Establishing the Canada Growth Fund
Incorporated in December 2022 as a $15-billion public investment vehicle, the Canada Growth Fund will begin investing in Canada’s clean economy in the first half of 2023. The Fund will partner with the pension investment manager PSP Investments to support emissions reduction, accelerate the development of sustainable technologies, scale up companies, and strengthen Canada’s critical supply chains.
Supporting Employer-Led Training
The Upskilling for Industry Initiative was created to support over 15,000 workers through a $250-million investment. In February 2023, it was announced that Palette Skills would lead this initiative in collaboration with other partners. The program will assist businesses in adapting to changing skills requirements.
Supporting Clean Technology Projects through the Strategic Innovation Fund
Established in 2018, the Strategic Innovation Fund will receive $500 million over the next ten years to support the development and application of clean technologies in Canada.
Launching the Critical Minerals Infrastructure Fund
The $1.5-billion Critical Minerals Infrastructure Fund was launched on March 24, 2023, and will make investments in energy and transportation projects which unlock mineral deposits.
Investing in the Student Work Placement Program
To continue providing work-integrated learning opportunities for students, the Student Work Placement Program will receive $197.7 million in 2024-2025.
Continued Support for the College and Community Innovation Program
To allow businesses increased access to expertise and R&D facilities, $108.6 million will go towards expanding NSERC’s College and Community Innovation Program over the next three years. The program provides funding innovative solutions for regional challenges faced by businesses, government, and communities, and encourages collaboration between academia and the private sector.
Legislating the Canada Innovation Corporation Act
Legislation will be released this year to launch the Canada Innovation Corporation, which will mandate an increase in Canadian business expenditures in research and development with a budget of $2.6 billion over four years. The corporation will be established as a subsidiary of the Canada Development Investment Corporation, and R&D support will be delivered in partnership with the National Research Council’s Industrial Research Assistance Program.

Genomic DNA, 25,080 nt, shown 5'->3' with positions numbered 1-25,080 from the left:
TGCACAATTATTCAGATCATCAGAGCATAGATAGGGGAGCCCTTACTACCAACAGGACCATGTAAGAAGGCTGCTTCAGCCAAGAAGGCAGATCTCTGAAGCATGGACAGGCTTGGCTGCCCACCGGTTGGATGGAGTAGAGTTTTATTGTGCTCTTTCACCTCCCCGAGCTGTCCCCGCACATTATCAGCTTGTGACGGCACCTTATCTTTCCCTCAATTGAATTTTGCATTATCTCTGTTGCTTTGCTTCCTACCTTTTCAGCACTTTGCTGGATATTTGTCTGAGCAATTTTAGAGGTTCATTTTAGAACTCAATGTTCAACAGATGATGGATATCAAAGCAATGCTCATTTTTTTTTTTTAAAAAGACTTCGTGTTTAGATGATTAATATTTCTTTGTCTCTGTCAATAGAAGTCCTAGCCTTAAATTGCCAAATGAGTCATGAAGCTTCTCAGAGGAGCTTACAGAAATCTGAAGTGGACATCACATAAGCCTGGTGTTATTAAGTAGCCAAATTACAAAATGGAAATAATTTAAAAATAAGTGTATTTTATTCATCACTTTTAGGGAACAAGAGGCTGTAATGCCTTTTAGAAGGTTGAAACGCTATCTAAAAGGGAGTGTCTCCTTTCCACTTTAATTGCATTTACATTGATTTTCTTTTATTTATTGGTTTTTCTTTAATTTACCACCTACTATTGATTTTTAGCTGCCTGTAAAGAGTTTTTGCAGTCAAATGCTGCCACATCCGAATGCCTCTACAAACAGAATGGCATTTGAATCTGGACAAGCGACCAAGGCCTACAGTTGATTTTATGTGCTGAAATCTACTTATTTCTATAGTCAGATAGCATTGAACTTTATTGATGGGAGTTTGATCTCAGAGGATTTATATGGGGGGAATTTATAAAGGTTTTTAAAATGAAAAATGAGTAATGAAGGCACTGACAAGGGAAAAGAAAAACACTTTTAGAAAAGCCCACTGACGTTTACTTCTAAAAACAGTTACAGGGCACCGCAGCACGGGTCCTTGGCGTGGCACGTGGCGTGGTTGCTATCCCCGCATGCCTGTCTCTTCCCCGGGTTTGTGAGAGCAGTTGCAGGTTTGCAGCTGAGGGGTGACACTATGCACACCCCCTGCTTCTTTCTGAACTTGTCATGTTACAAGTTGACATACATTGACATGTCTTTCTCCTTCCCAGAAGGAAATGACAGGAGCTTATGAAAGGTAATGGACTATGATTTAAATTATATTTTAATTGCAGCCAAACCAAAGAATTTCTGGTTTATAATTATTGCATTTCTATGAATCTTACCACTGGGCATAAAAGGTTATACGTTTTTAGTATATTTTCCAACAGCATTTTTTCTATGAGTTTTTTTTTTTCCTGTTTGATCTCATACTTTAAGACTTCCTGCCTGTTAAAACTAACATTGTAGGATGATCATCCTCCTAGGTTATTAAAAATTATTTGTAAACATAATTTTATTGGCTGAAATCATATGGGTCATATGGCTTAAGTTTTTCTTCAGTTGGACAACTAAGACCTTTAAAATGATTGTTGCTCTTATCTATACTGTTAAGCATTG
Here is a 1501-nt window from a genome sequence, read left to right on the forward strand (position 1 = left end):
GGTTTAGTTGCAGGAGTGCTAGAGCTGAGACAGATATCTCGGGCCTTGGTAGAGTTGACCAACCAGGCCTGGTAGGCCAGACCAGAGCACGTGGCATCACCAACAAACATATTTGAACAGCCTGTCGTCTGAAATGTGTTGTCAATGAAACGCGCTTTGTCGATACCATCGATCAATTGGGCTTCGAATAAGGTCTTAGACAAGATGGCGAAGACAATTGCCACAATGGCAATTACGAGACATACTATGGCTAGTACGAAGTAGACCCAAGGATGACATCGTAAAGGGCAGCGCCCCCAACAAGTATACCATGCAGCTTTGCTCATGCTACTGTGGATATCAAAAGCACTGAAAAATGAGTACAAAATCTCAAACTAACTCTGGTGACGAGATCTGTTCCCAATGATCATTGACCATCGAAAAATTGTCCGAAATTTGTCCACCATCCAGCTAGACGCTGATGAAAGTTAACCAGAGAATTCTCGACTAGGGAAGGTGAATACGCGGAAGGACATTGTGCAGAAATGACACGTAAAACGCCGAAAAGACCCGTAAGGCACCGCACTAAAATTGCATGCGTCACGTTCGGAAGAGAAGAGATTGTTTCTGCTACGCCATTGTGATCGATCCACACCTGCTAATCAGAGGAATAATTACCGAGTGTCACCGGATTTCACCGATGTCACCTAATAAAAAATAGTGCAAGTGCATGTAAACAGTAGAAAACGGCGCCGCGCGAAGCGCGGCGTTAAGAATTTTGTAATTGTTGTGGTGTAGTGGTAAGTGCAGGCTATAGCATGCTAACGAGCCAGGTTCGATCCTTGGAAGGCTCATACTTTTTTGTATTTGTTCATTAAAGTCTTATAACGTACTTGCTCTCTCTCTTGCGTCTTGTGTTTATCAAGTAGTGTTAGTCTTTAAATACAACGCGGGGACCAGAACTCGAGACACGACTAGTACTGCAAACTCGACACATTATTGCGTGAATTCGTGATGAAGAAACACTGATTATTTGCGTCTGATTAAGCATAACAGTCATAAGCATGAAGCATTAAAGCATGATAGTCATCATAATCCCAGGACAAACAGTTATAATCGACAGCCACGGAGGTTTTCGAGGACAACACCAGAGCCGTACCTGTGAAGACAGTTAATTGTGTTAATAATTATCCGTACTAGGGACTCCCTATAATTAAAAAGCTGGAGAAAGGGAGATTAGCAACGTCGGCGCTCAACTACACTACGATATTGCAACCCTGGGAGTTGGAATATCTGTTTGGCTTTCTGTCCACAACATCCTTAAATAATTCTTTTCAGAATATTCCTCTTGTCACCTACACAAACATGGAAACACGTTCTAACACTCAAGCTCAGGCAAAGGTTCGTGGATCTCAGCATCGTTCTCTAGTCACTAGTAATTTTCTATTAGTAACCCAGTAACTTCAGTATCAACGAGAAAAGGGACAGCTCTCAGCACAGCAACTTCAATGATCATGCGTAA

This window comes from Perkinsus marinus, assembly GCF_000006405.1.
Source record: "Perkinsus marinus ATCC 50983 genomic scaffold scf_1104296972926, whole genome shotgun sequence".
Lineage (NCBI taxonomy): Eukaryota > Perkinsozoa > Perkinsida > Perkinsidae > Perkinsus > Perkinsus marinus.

Amending the National Research Council Act
Legislative amendments will be made to the National Research Council Act to ensure better support for Canadian innovators in accessing facilities and expertise.
Investing in Innovative and Sustainable Solutions
Over the next 13 years, $3 billion will be provided to Natural Resources Canada to recapitalize funding for the Smart Renewables and Electrification Pathways Program (supporting regional priorities), renew the Smart Grid program (supporting electricity grid innovation), and create new investments to capitalize on Canada’s offshore wind potential, particularly in Atlantic Canada. Natural Resources Canada will also receive $386.4 million to renew and update forestry sector support, including research and development.
To reduce dairy by-product waste, $333 million will be provided to Agriculture and Agri-Food Canada to support investments in research and development in solids non-fat (dairy by-product) processing. To support the adoption of nitrogen management practices, $34.1 million will be provided over three years to the On-Farm Climate Action Fund.
To support Canada’s participation in the International Space Station, $1.1 billion will be provided to the Canadian Space Agency (CSA) over the next 14 years. A further $1.2 billion will be provided to the CSA to develop a lunar utility vehicle, while $150 million will go towards the Lunar Exploration Accelerator Program, and $76.5 million will be invested in the Lunar Gateway Station.
A new round of the Smart Cities Challenge will be opened this year, which will fund municipal, regional, and Indigenous projects working on connected technologies and data to improve climate resiliency. The Smart Cities Challenge was initially launched in 2017 to encourage cities to adopt innovative solutions to reduce the impacts of climate change.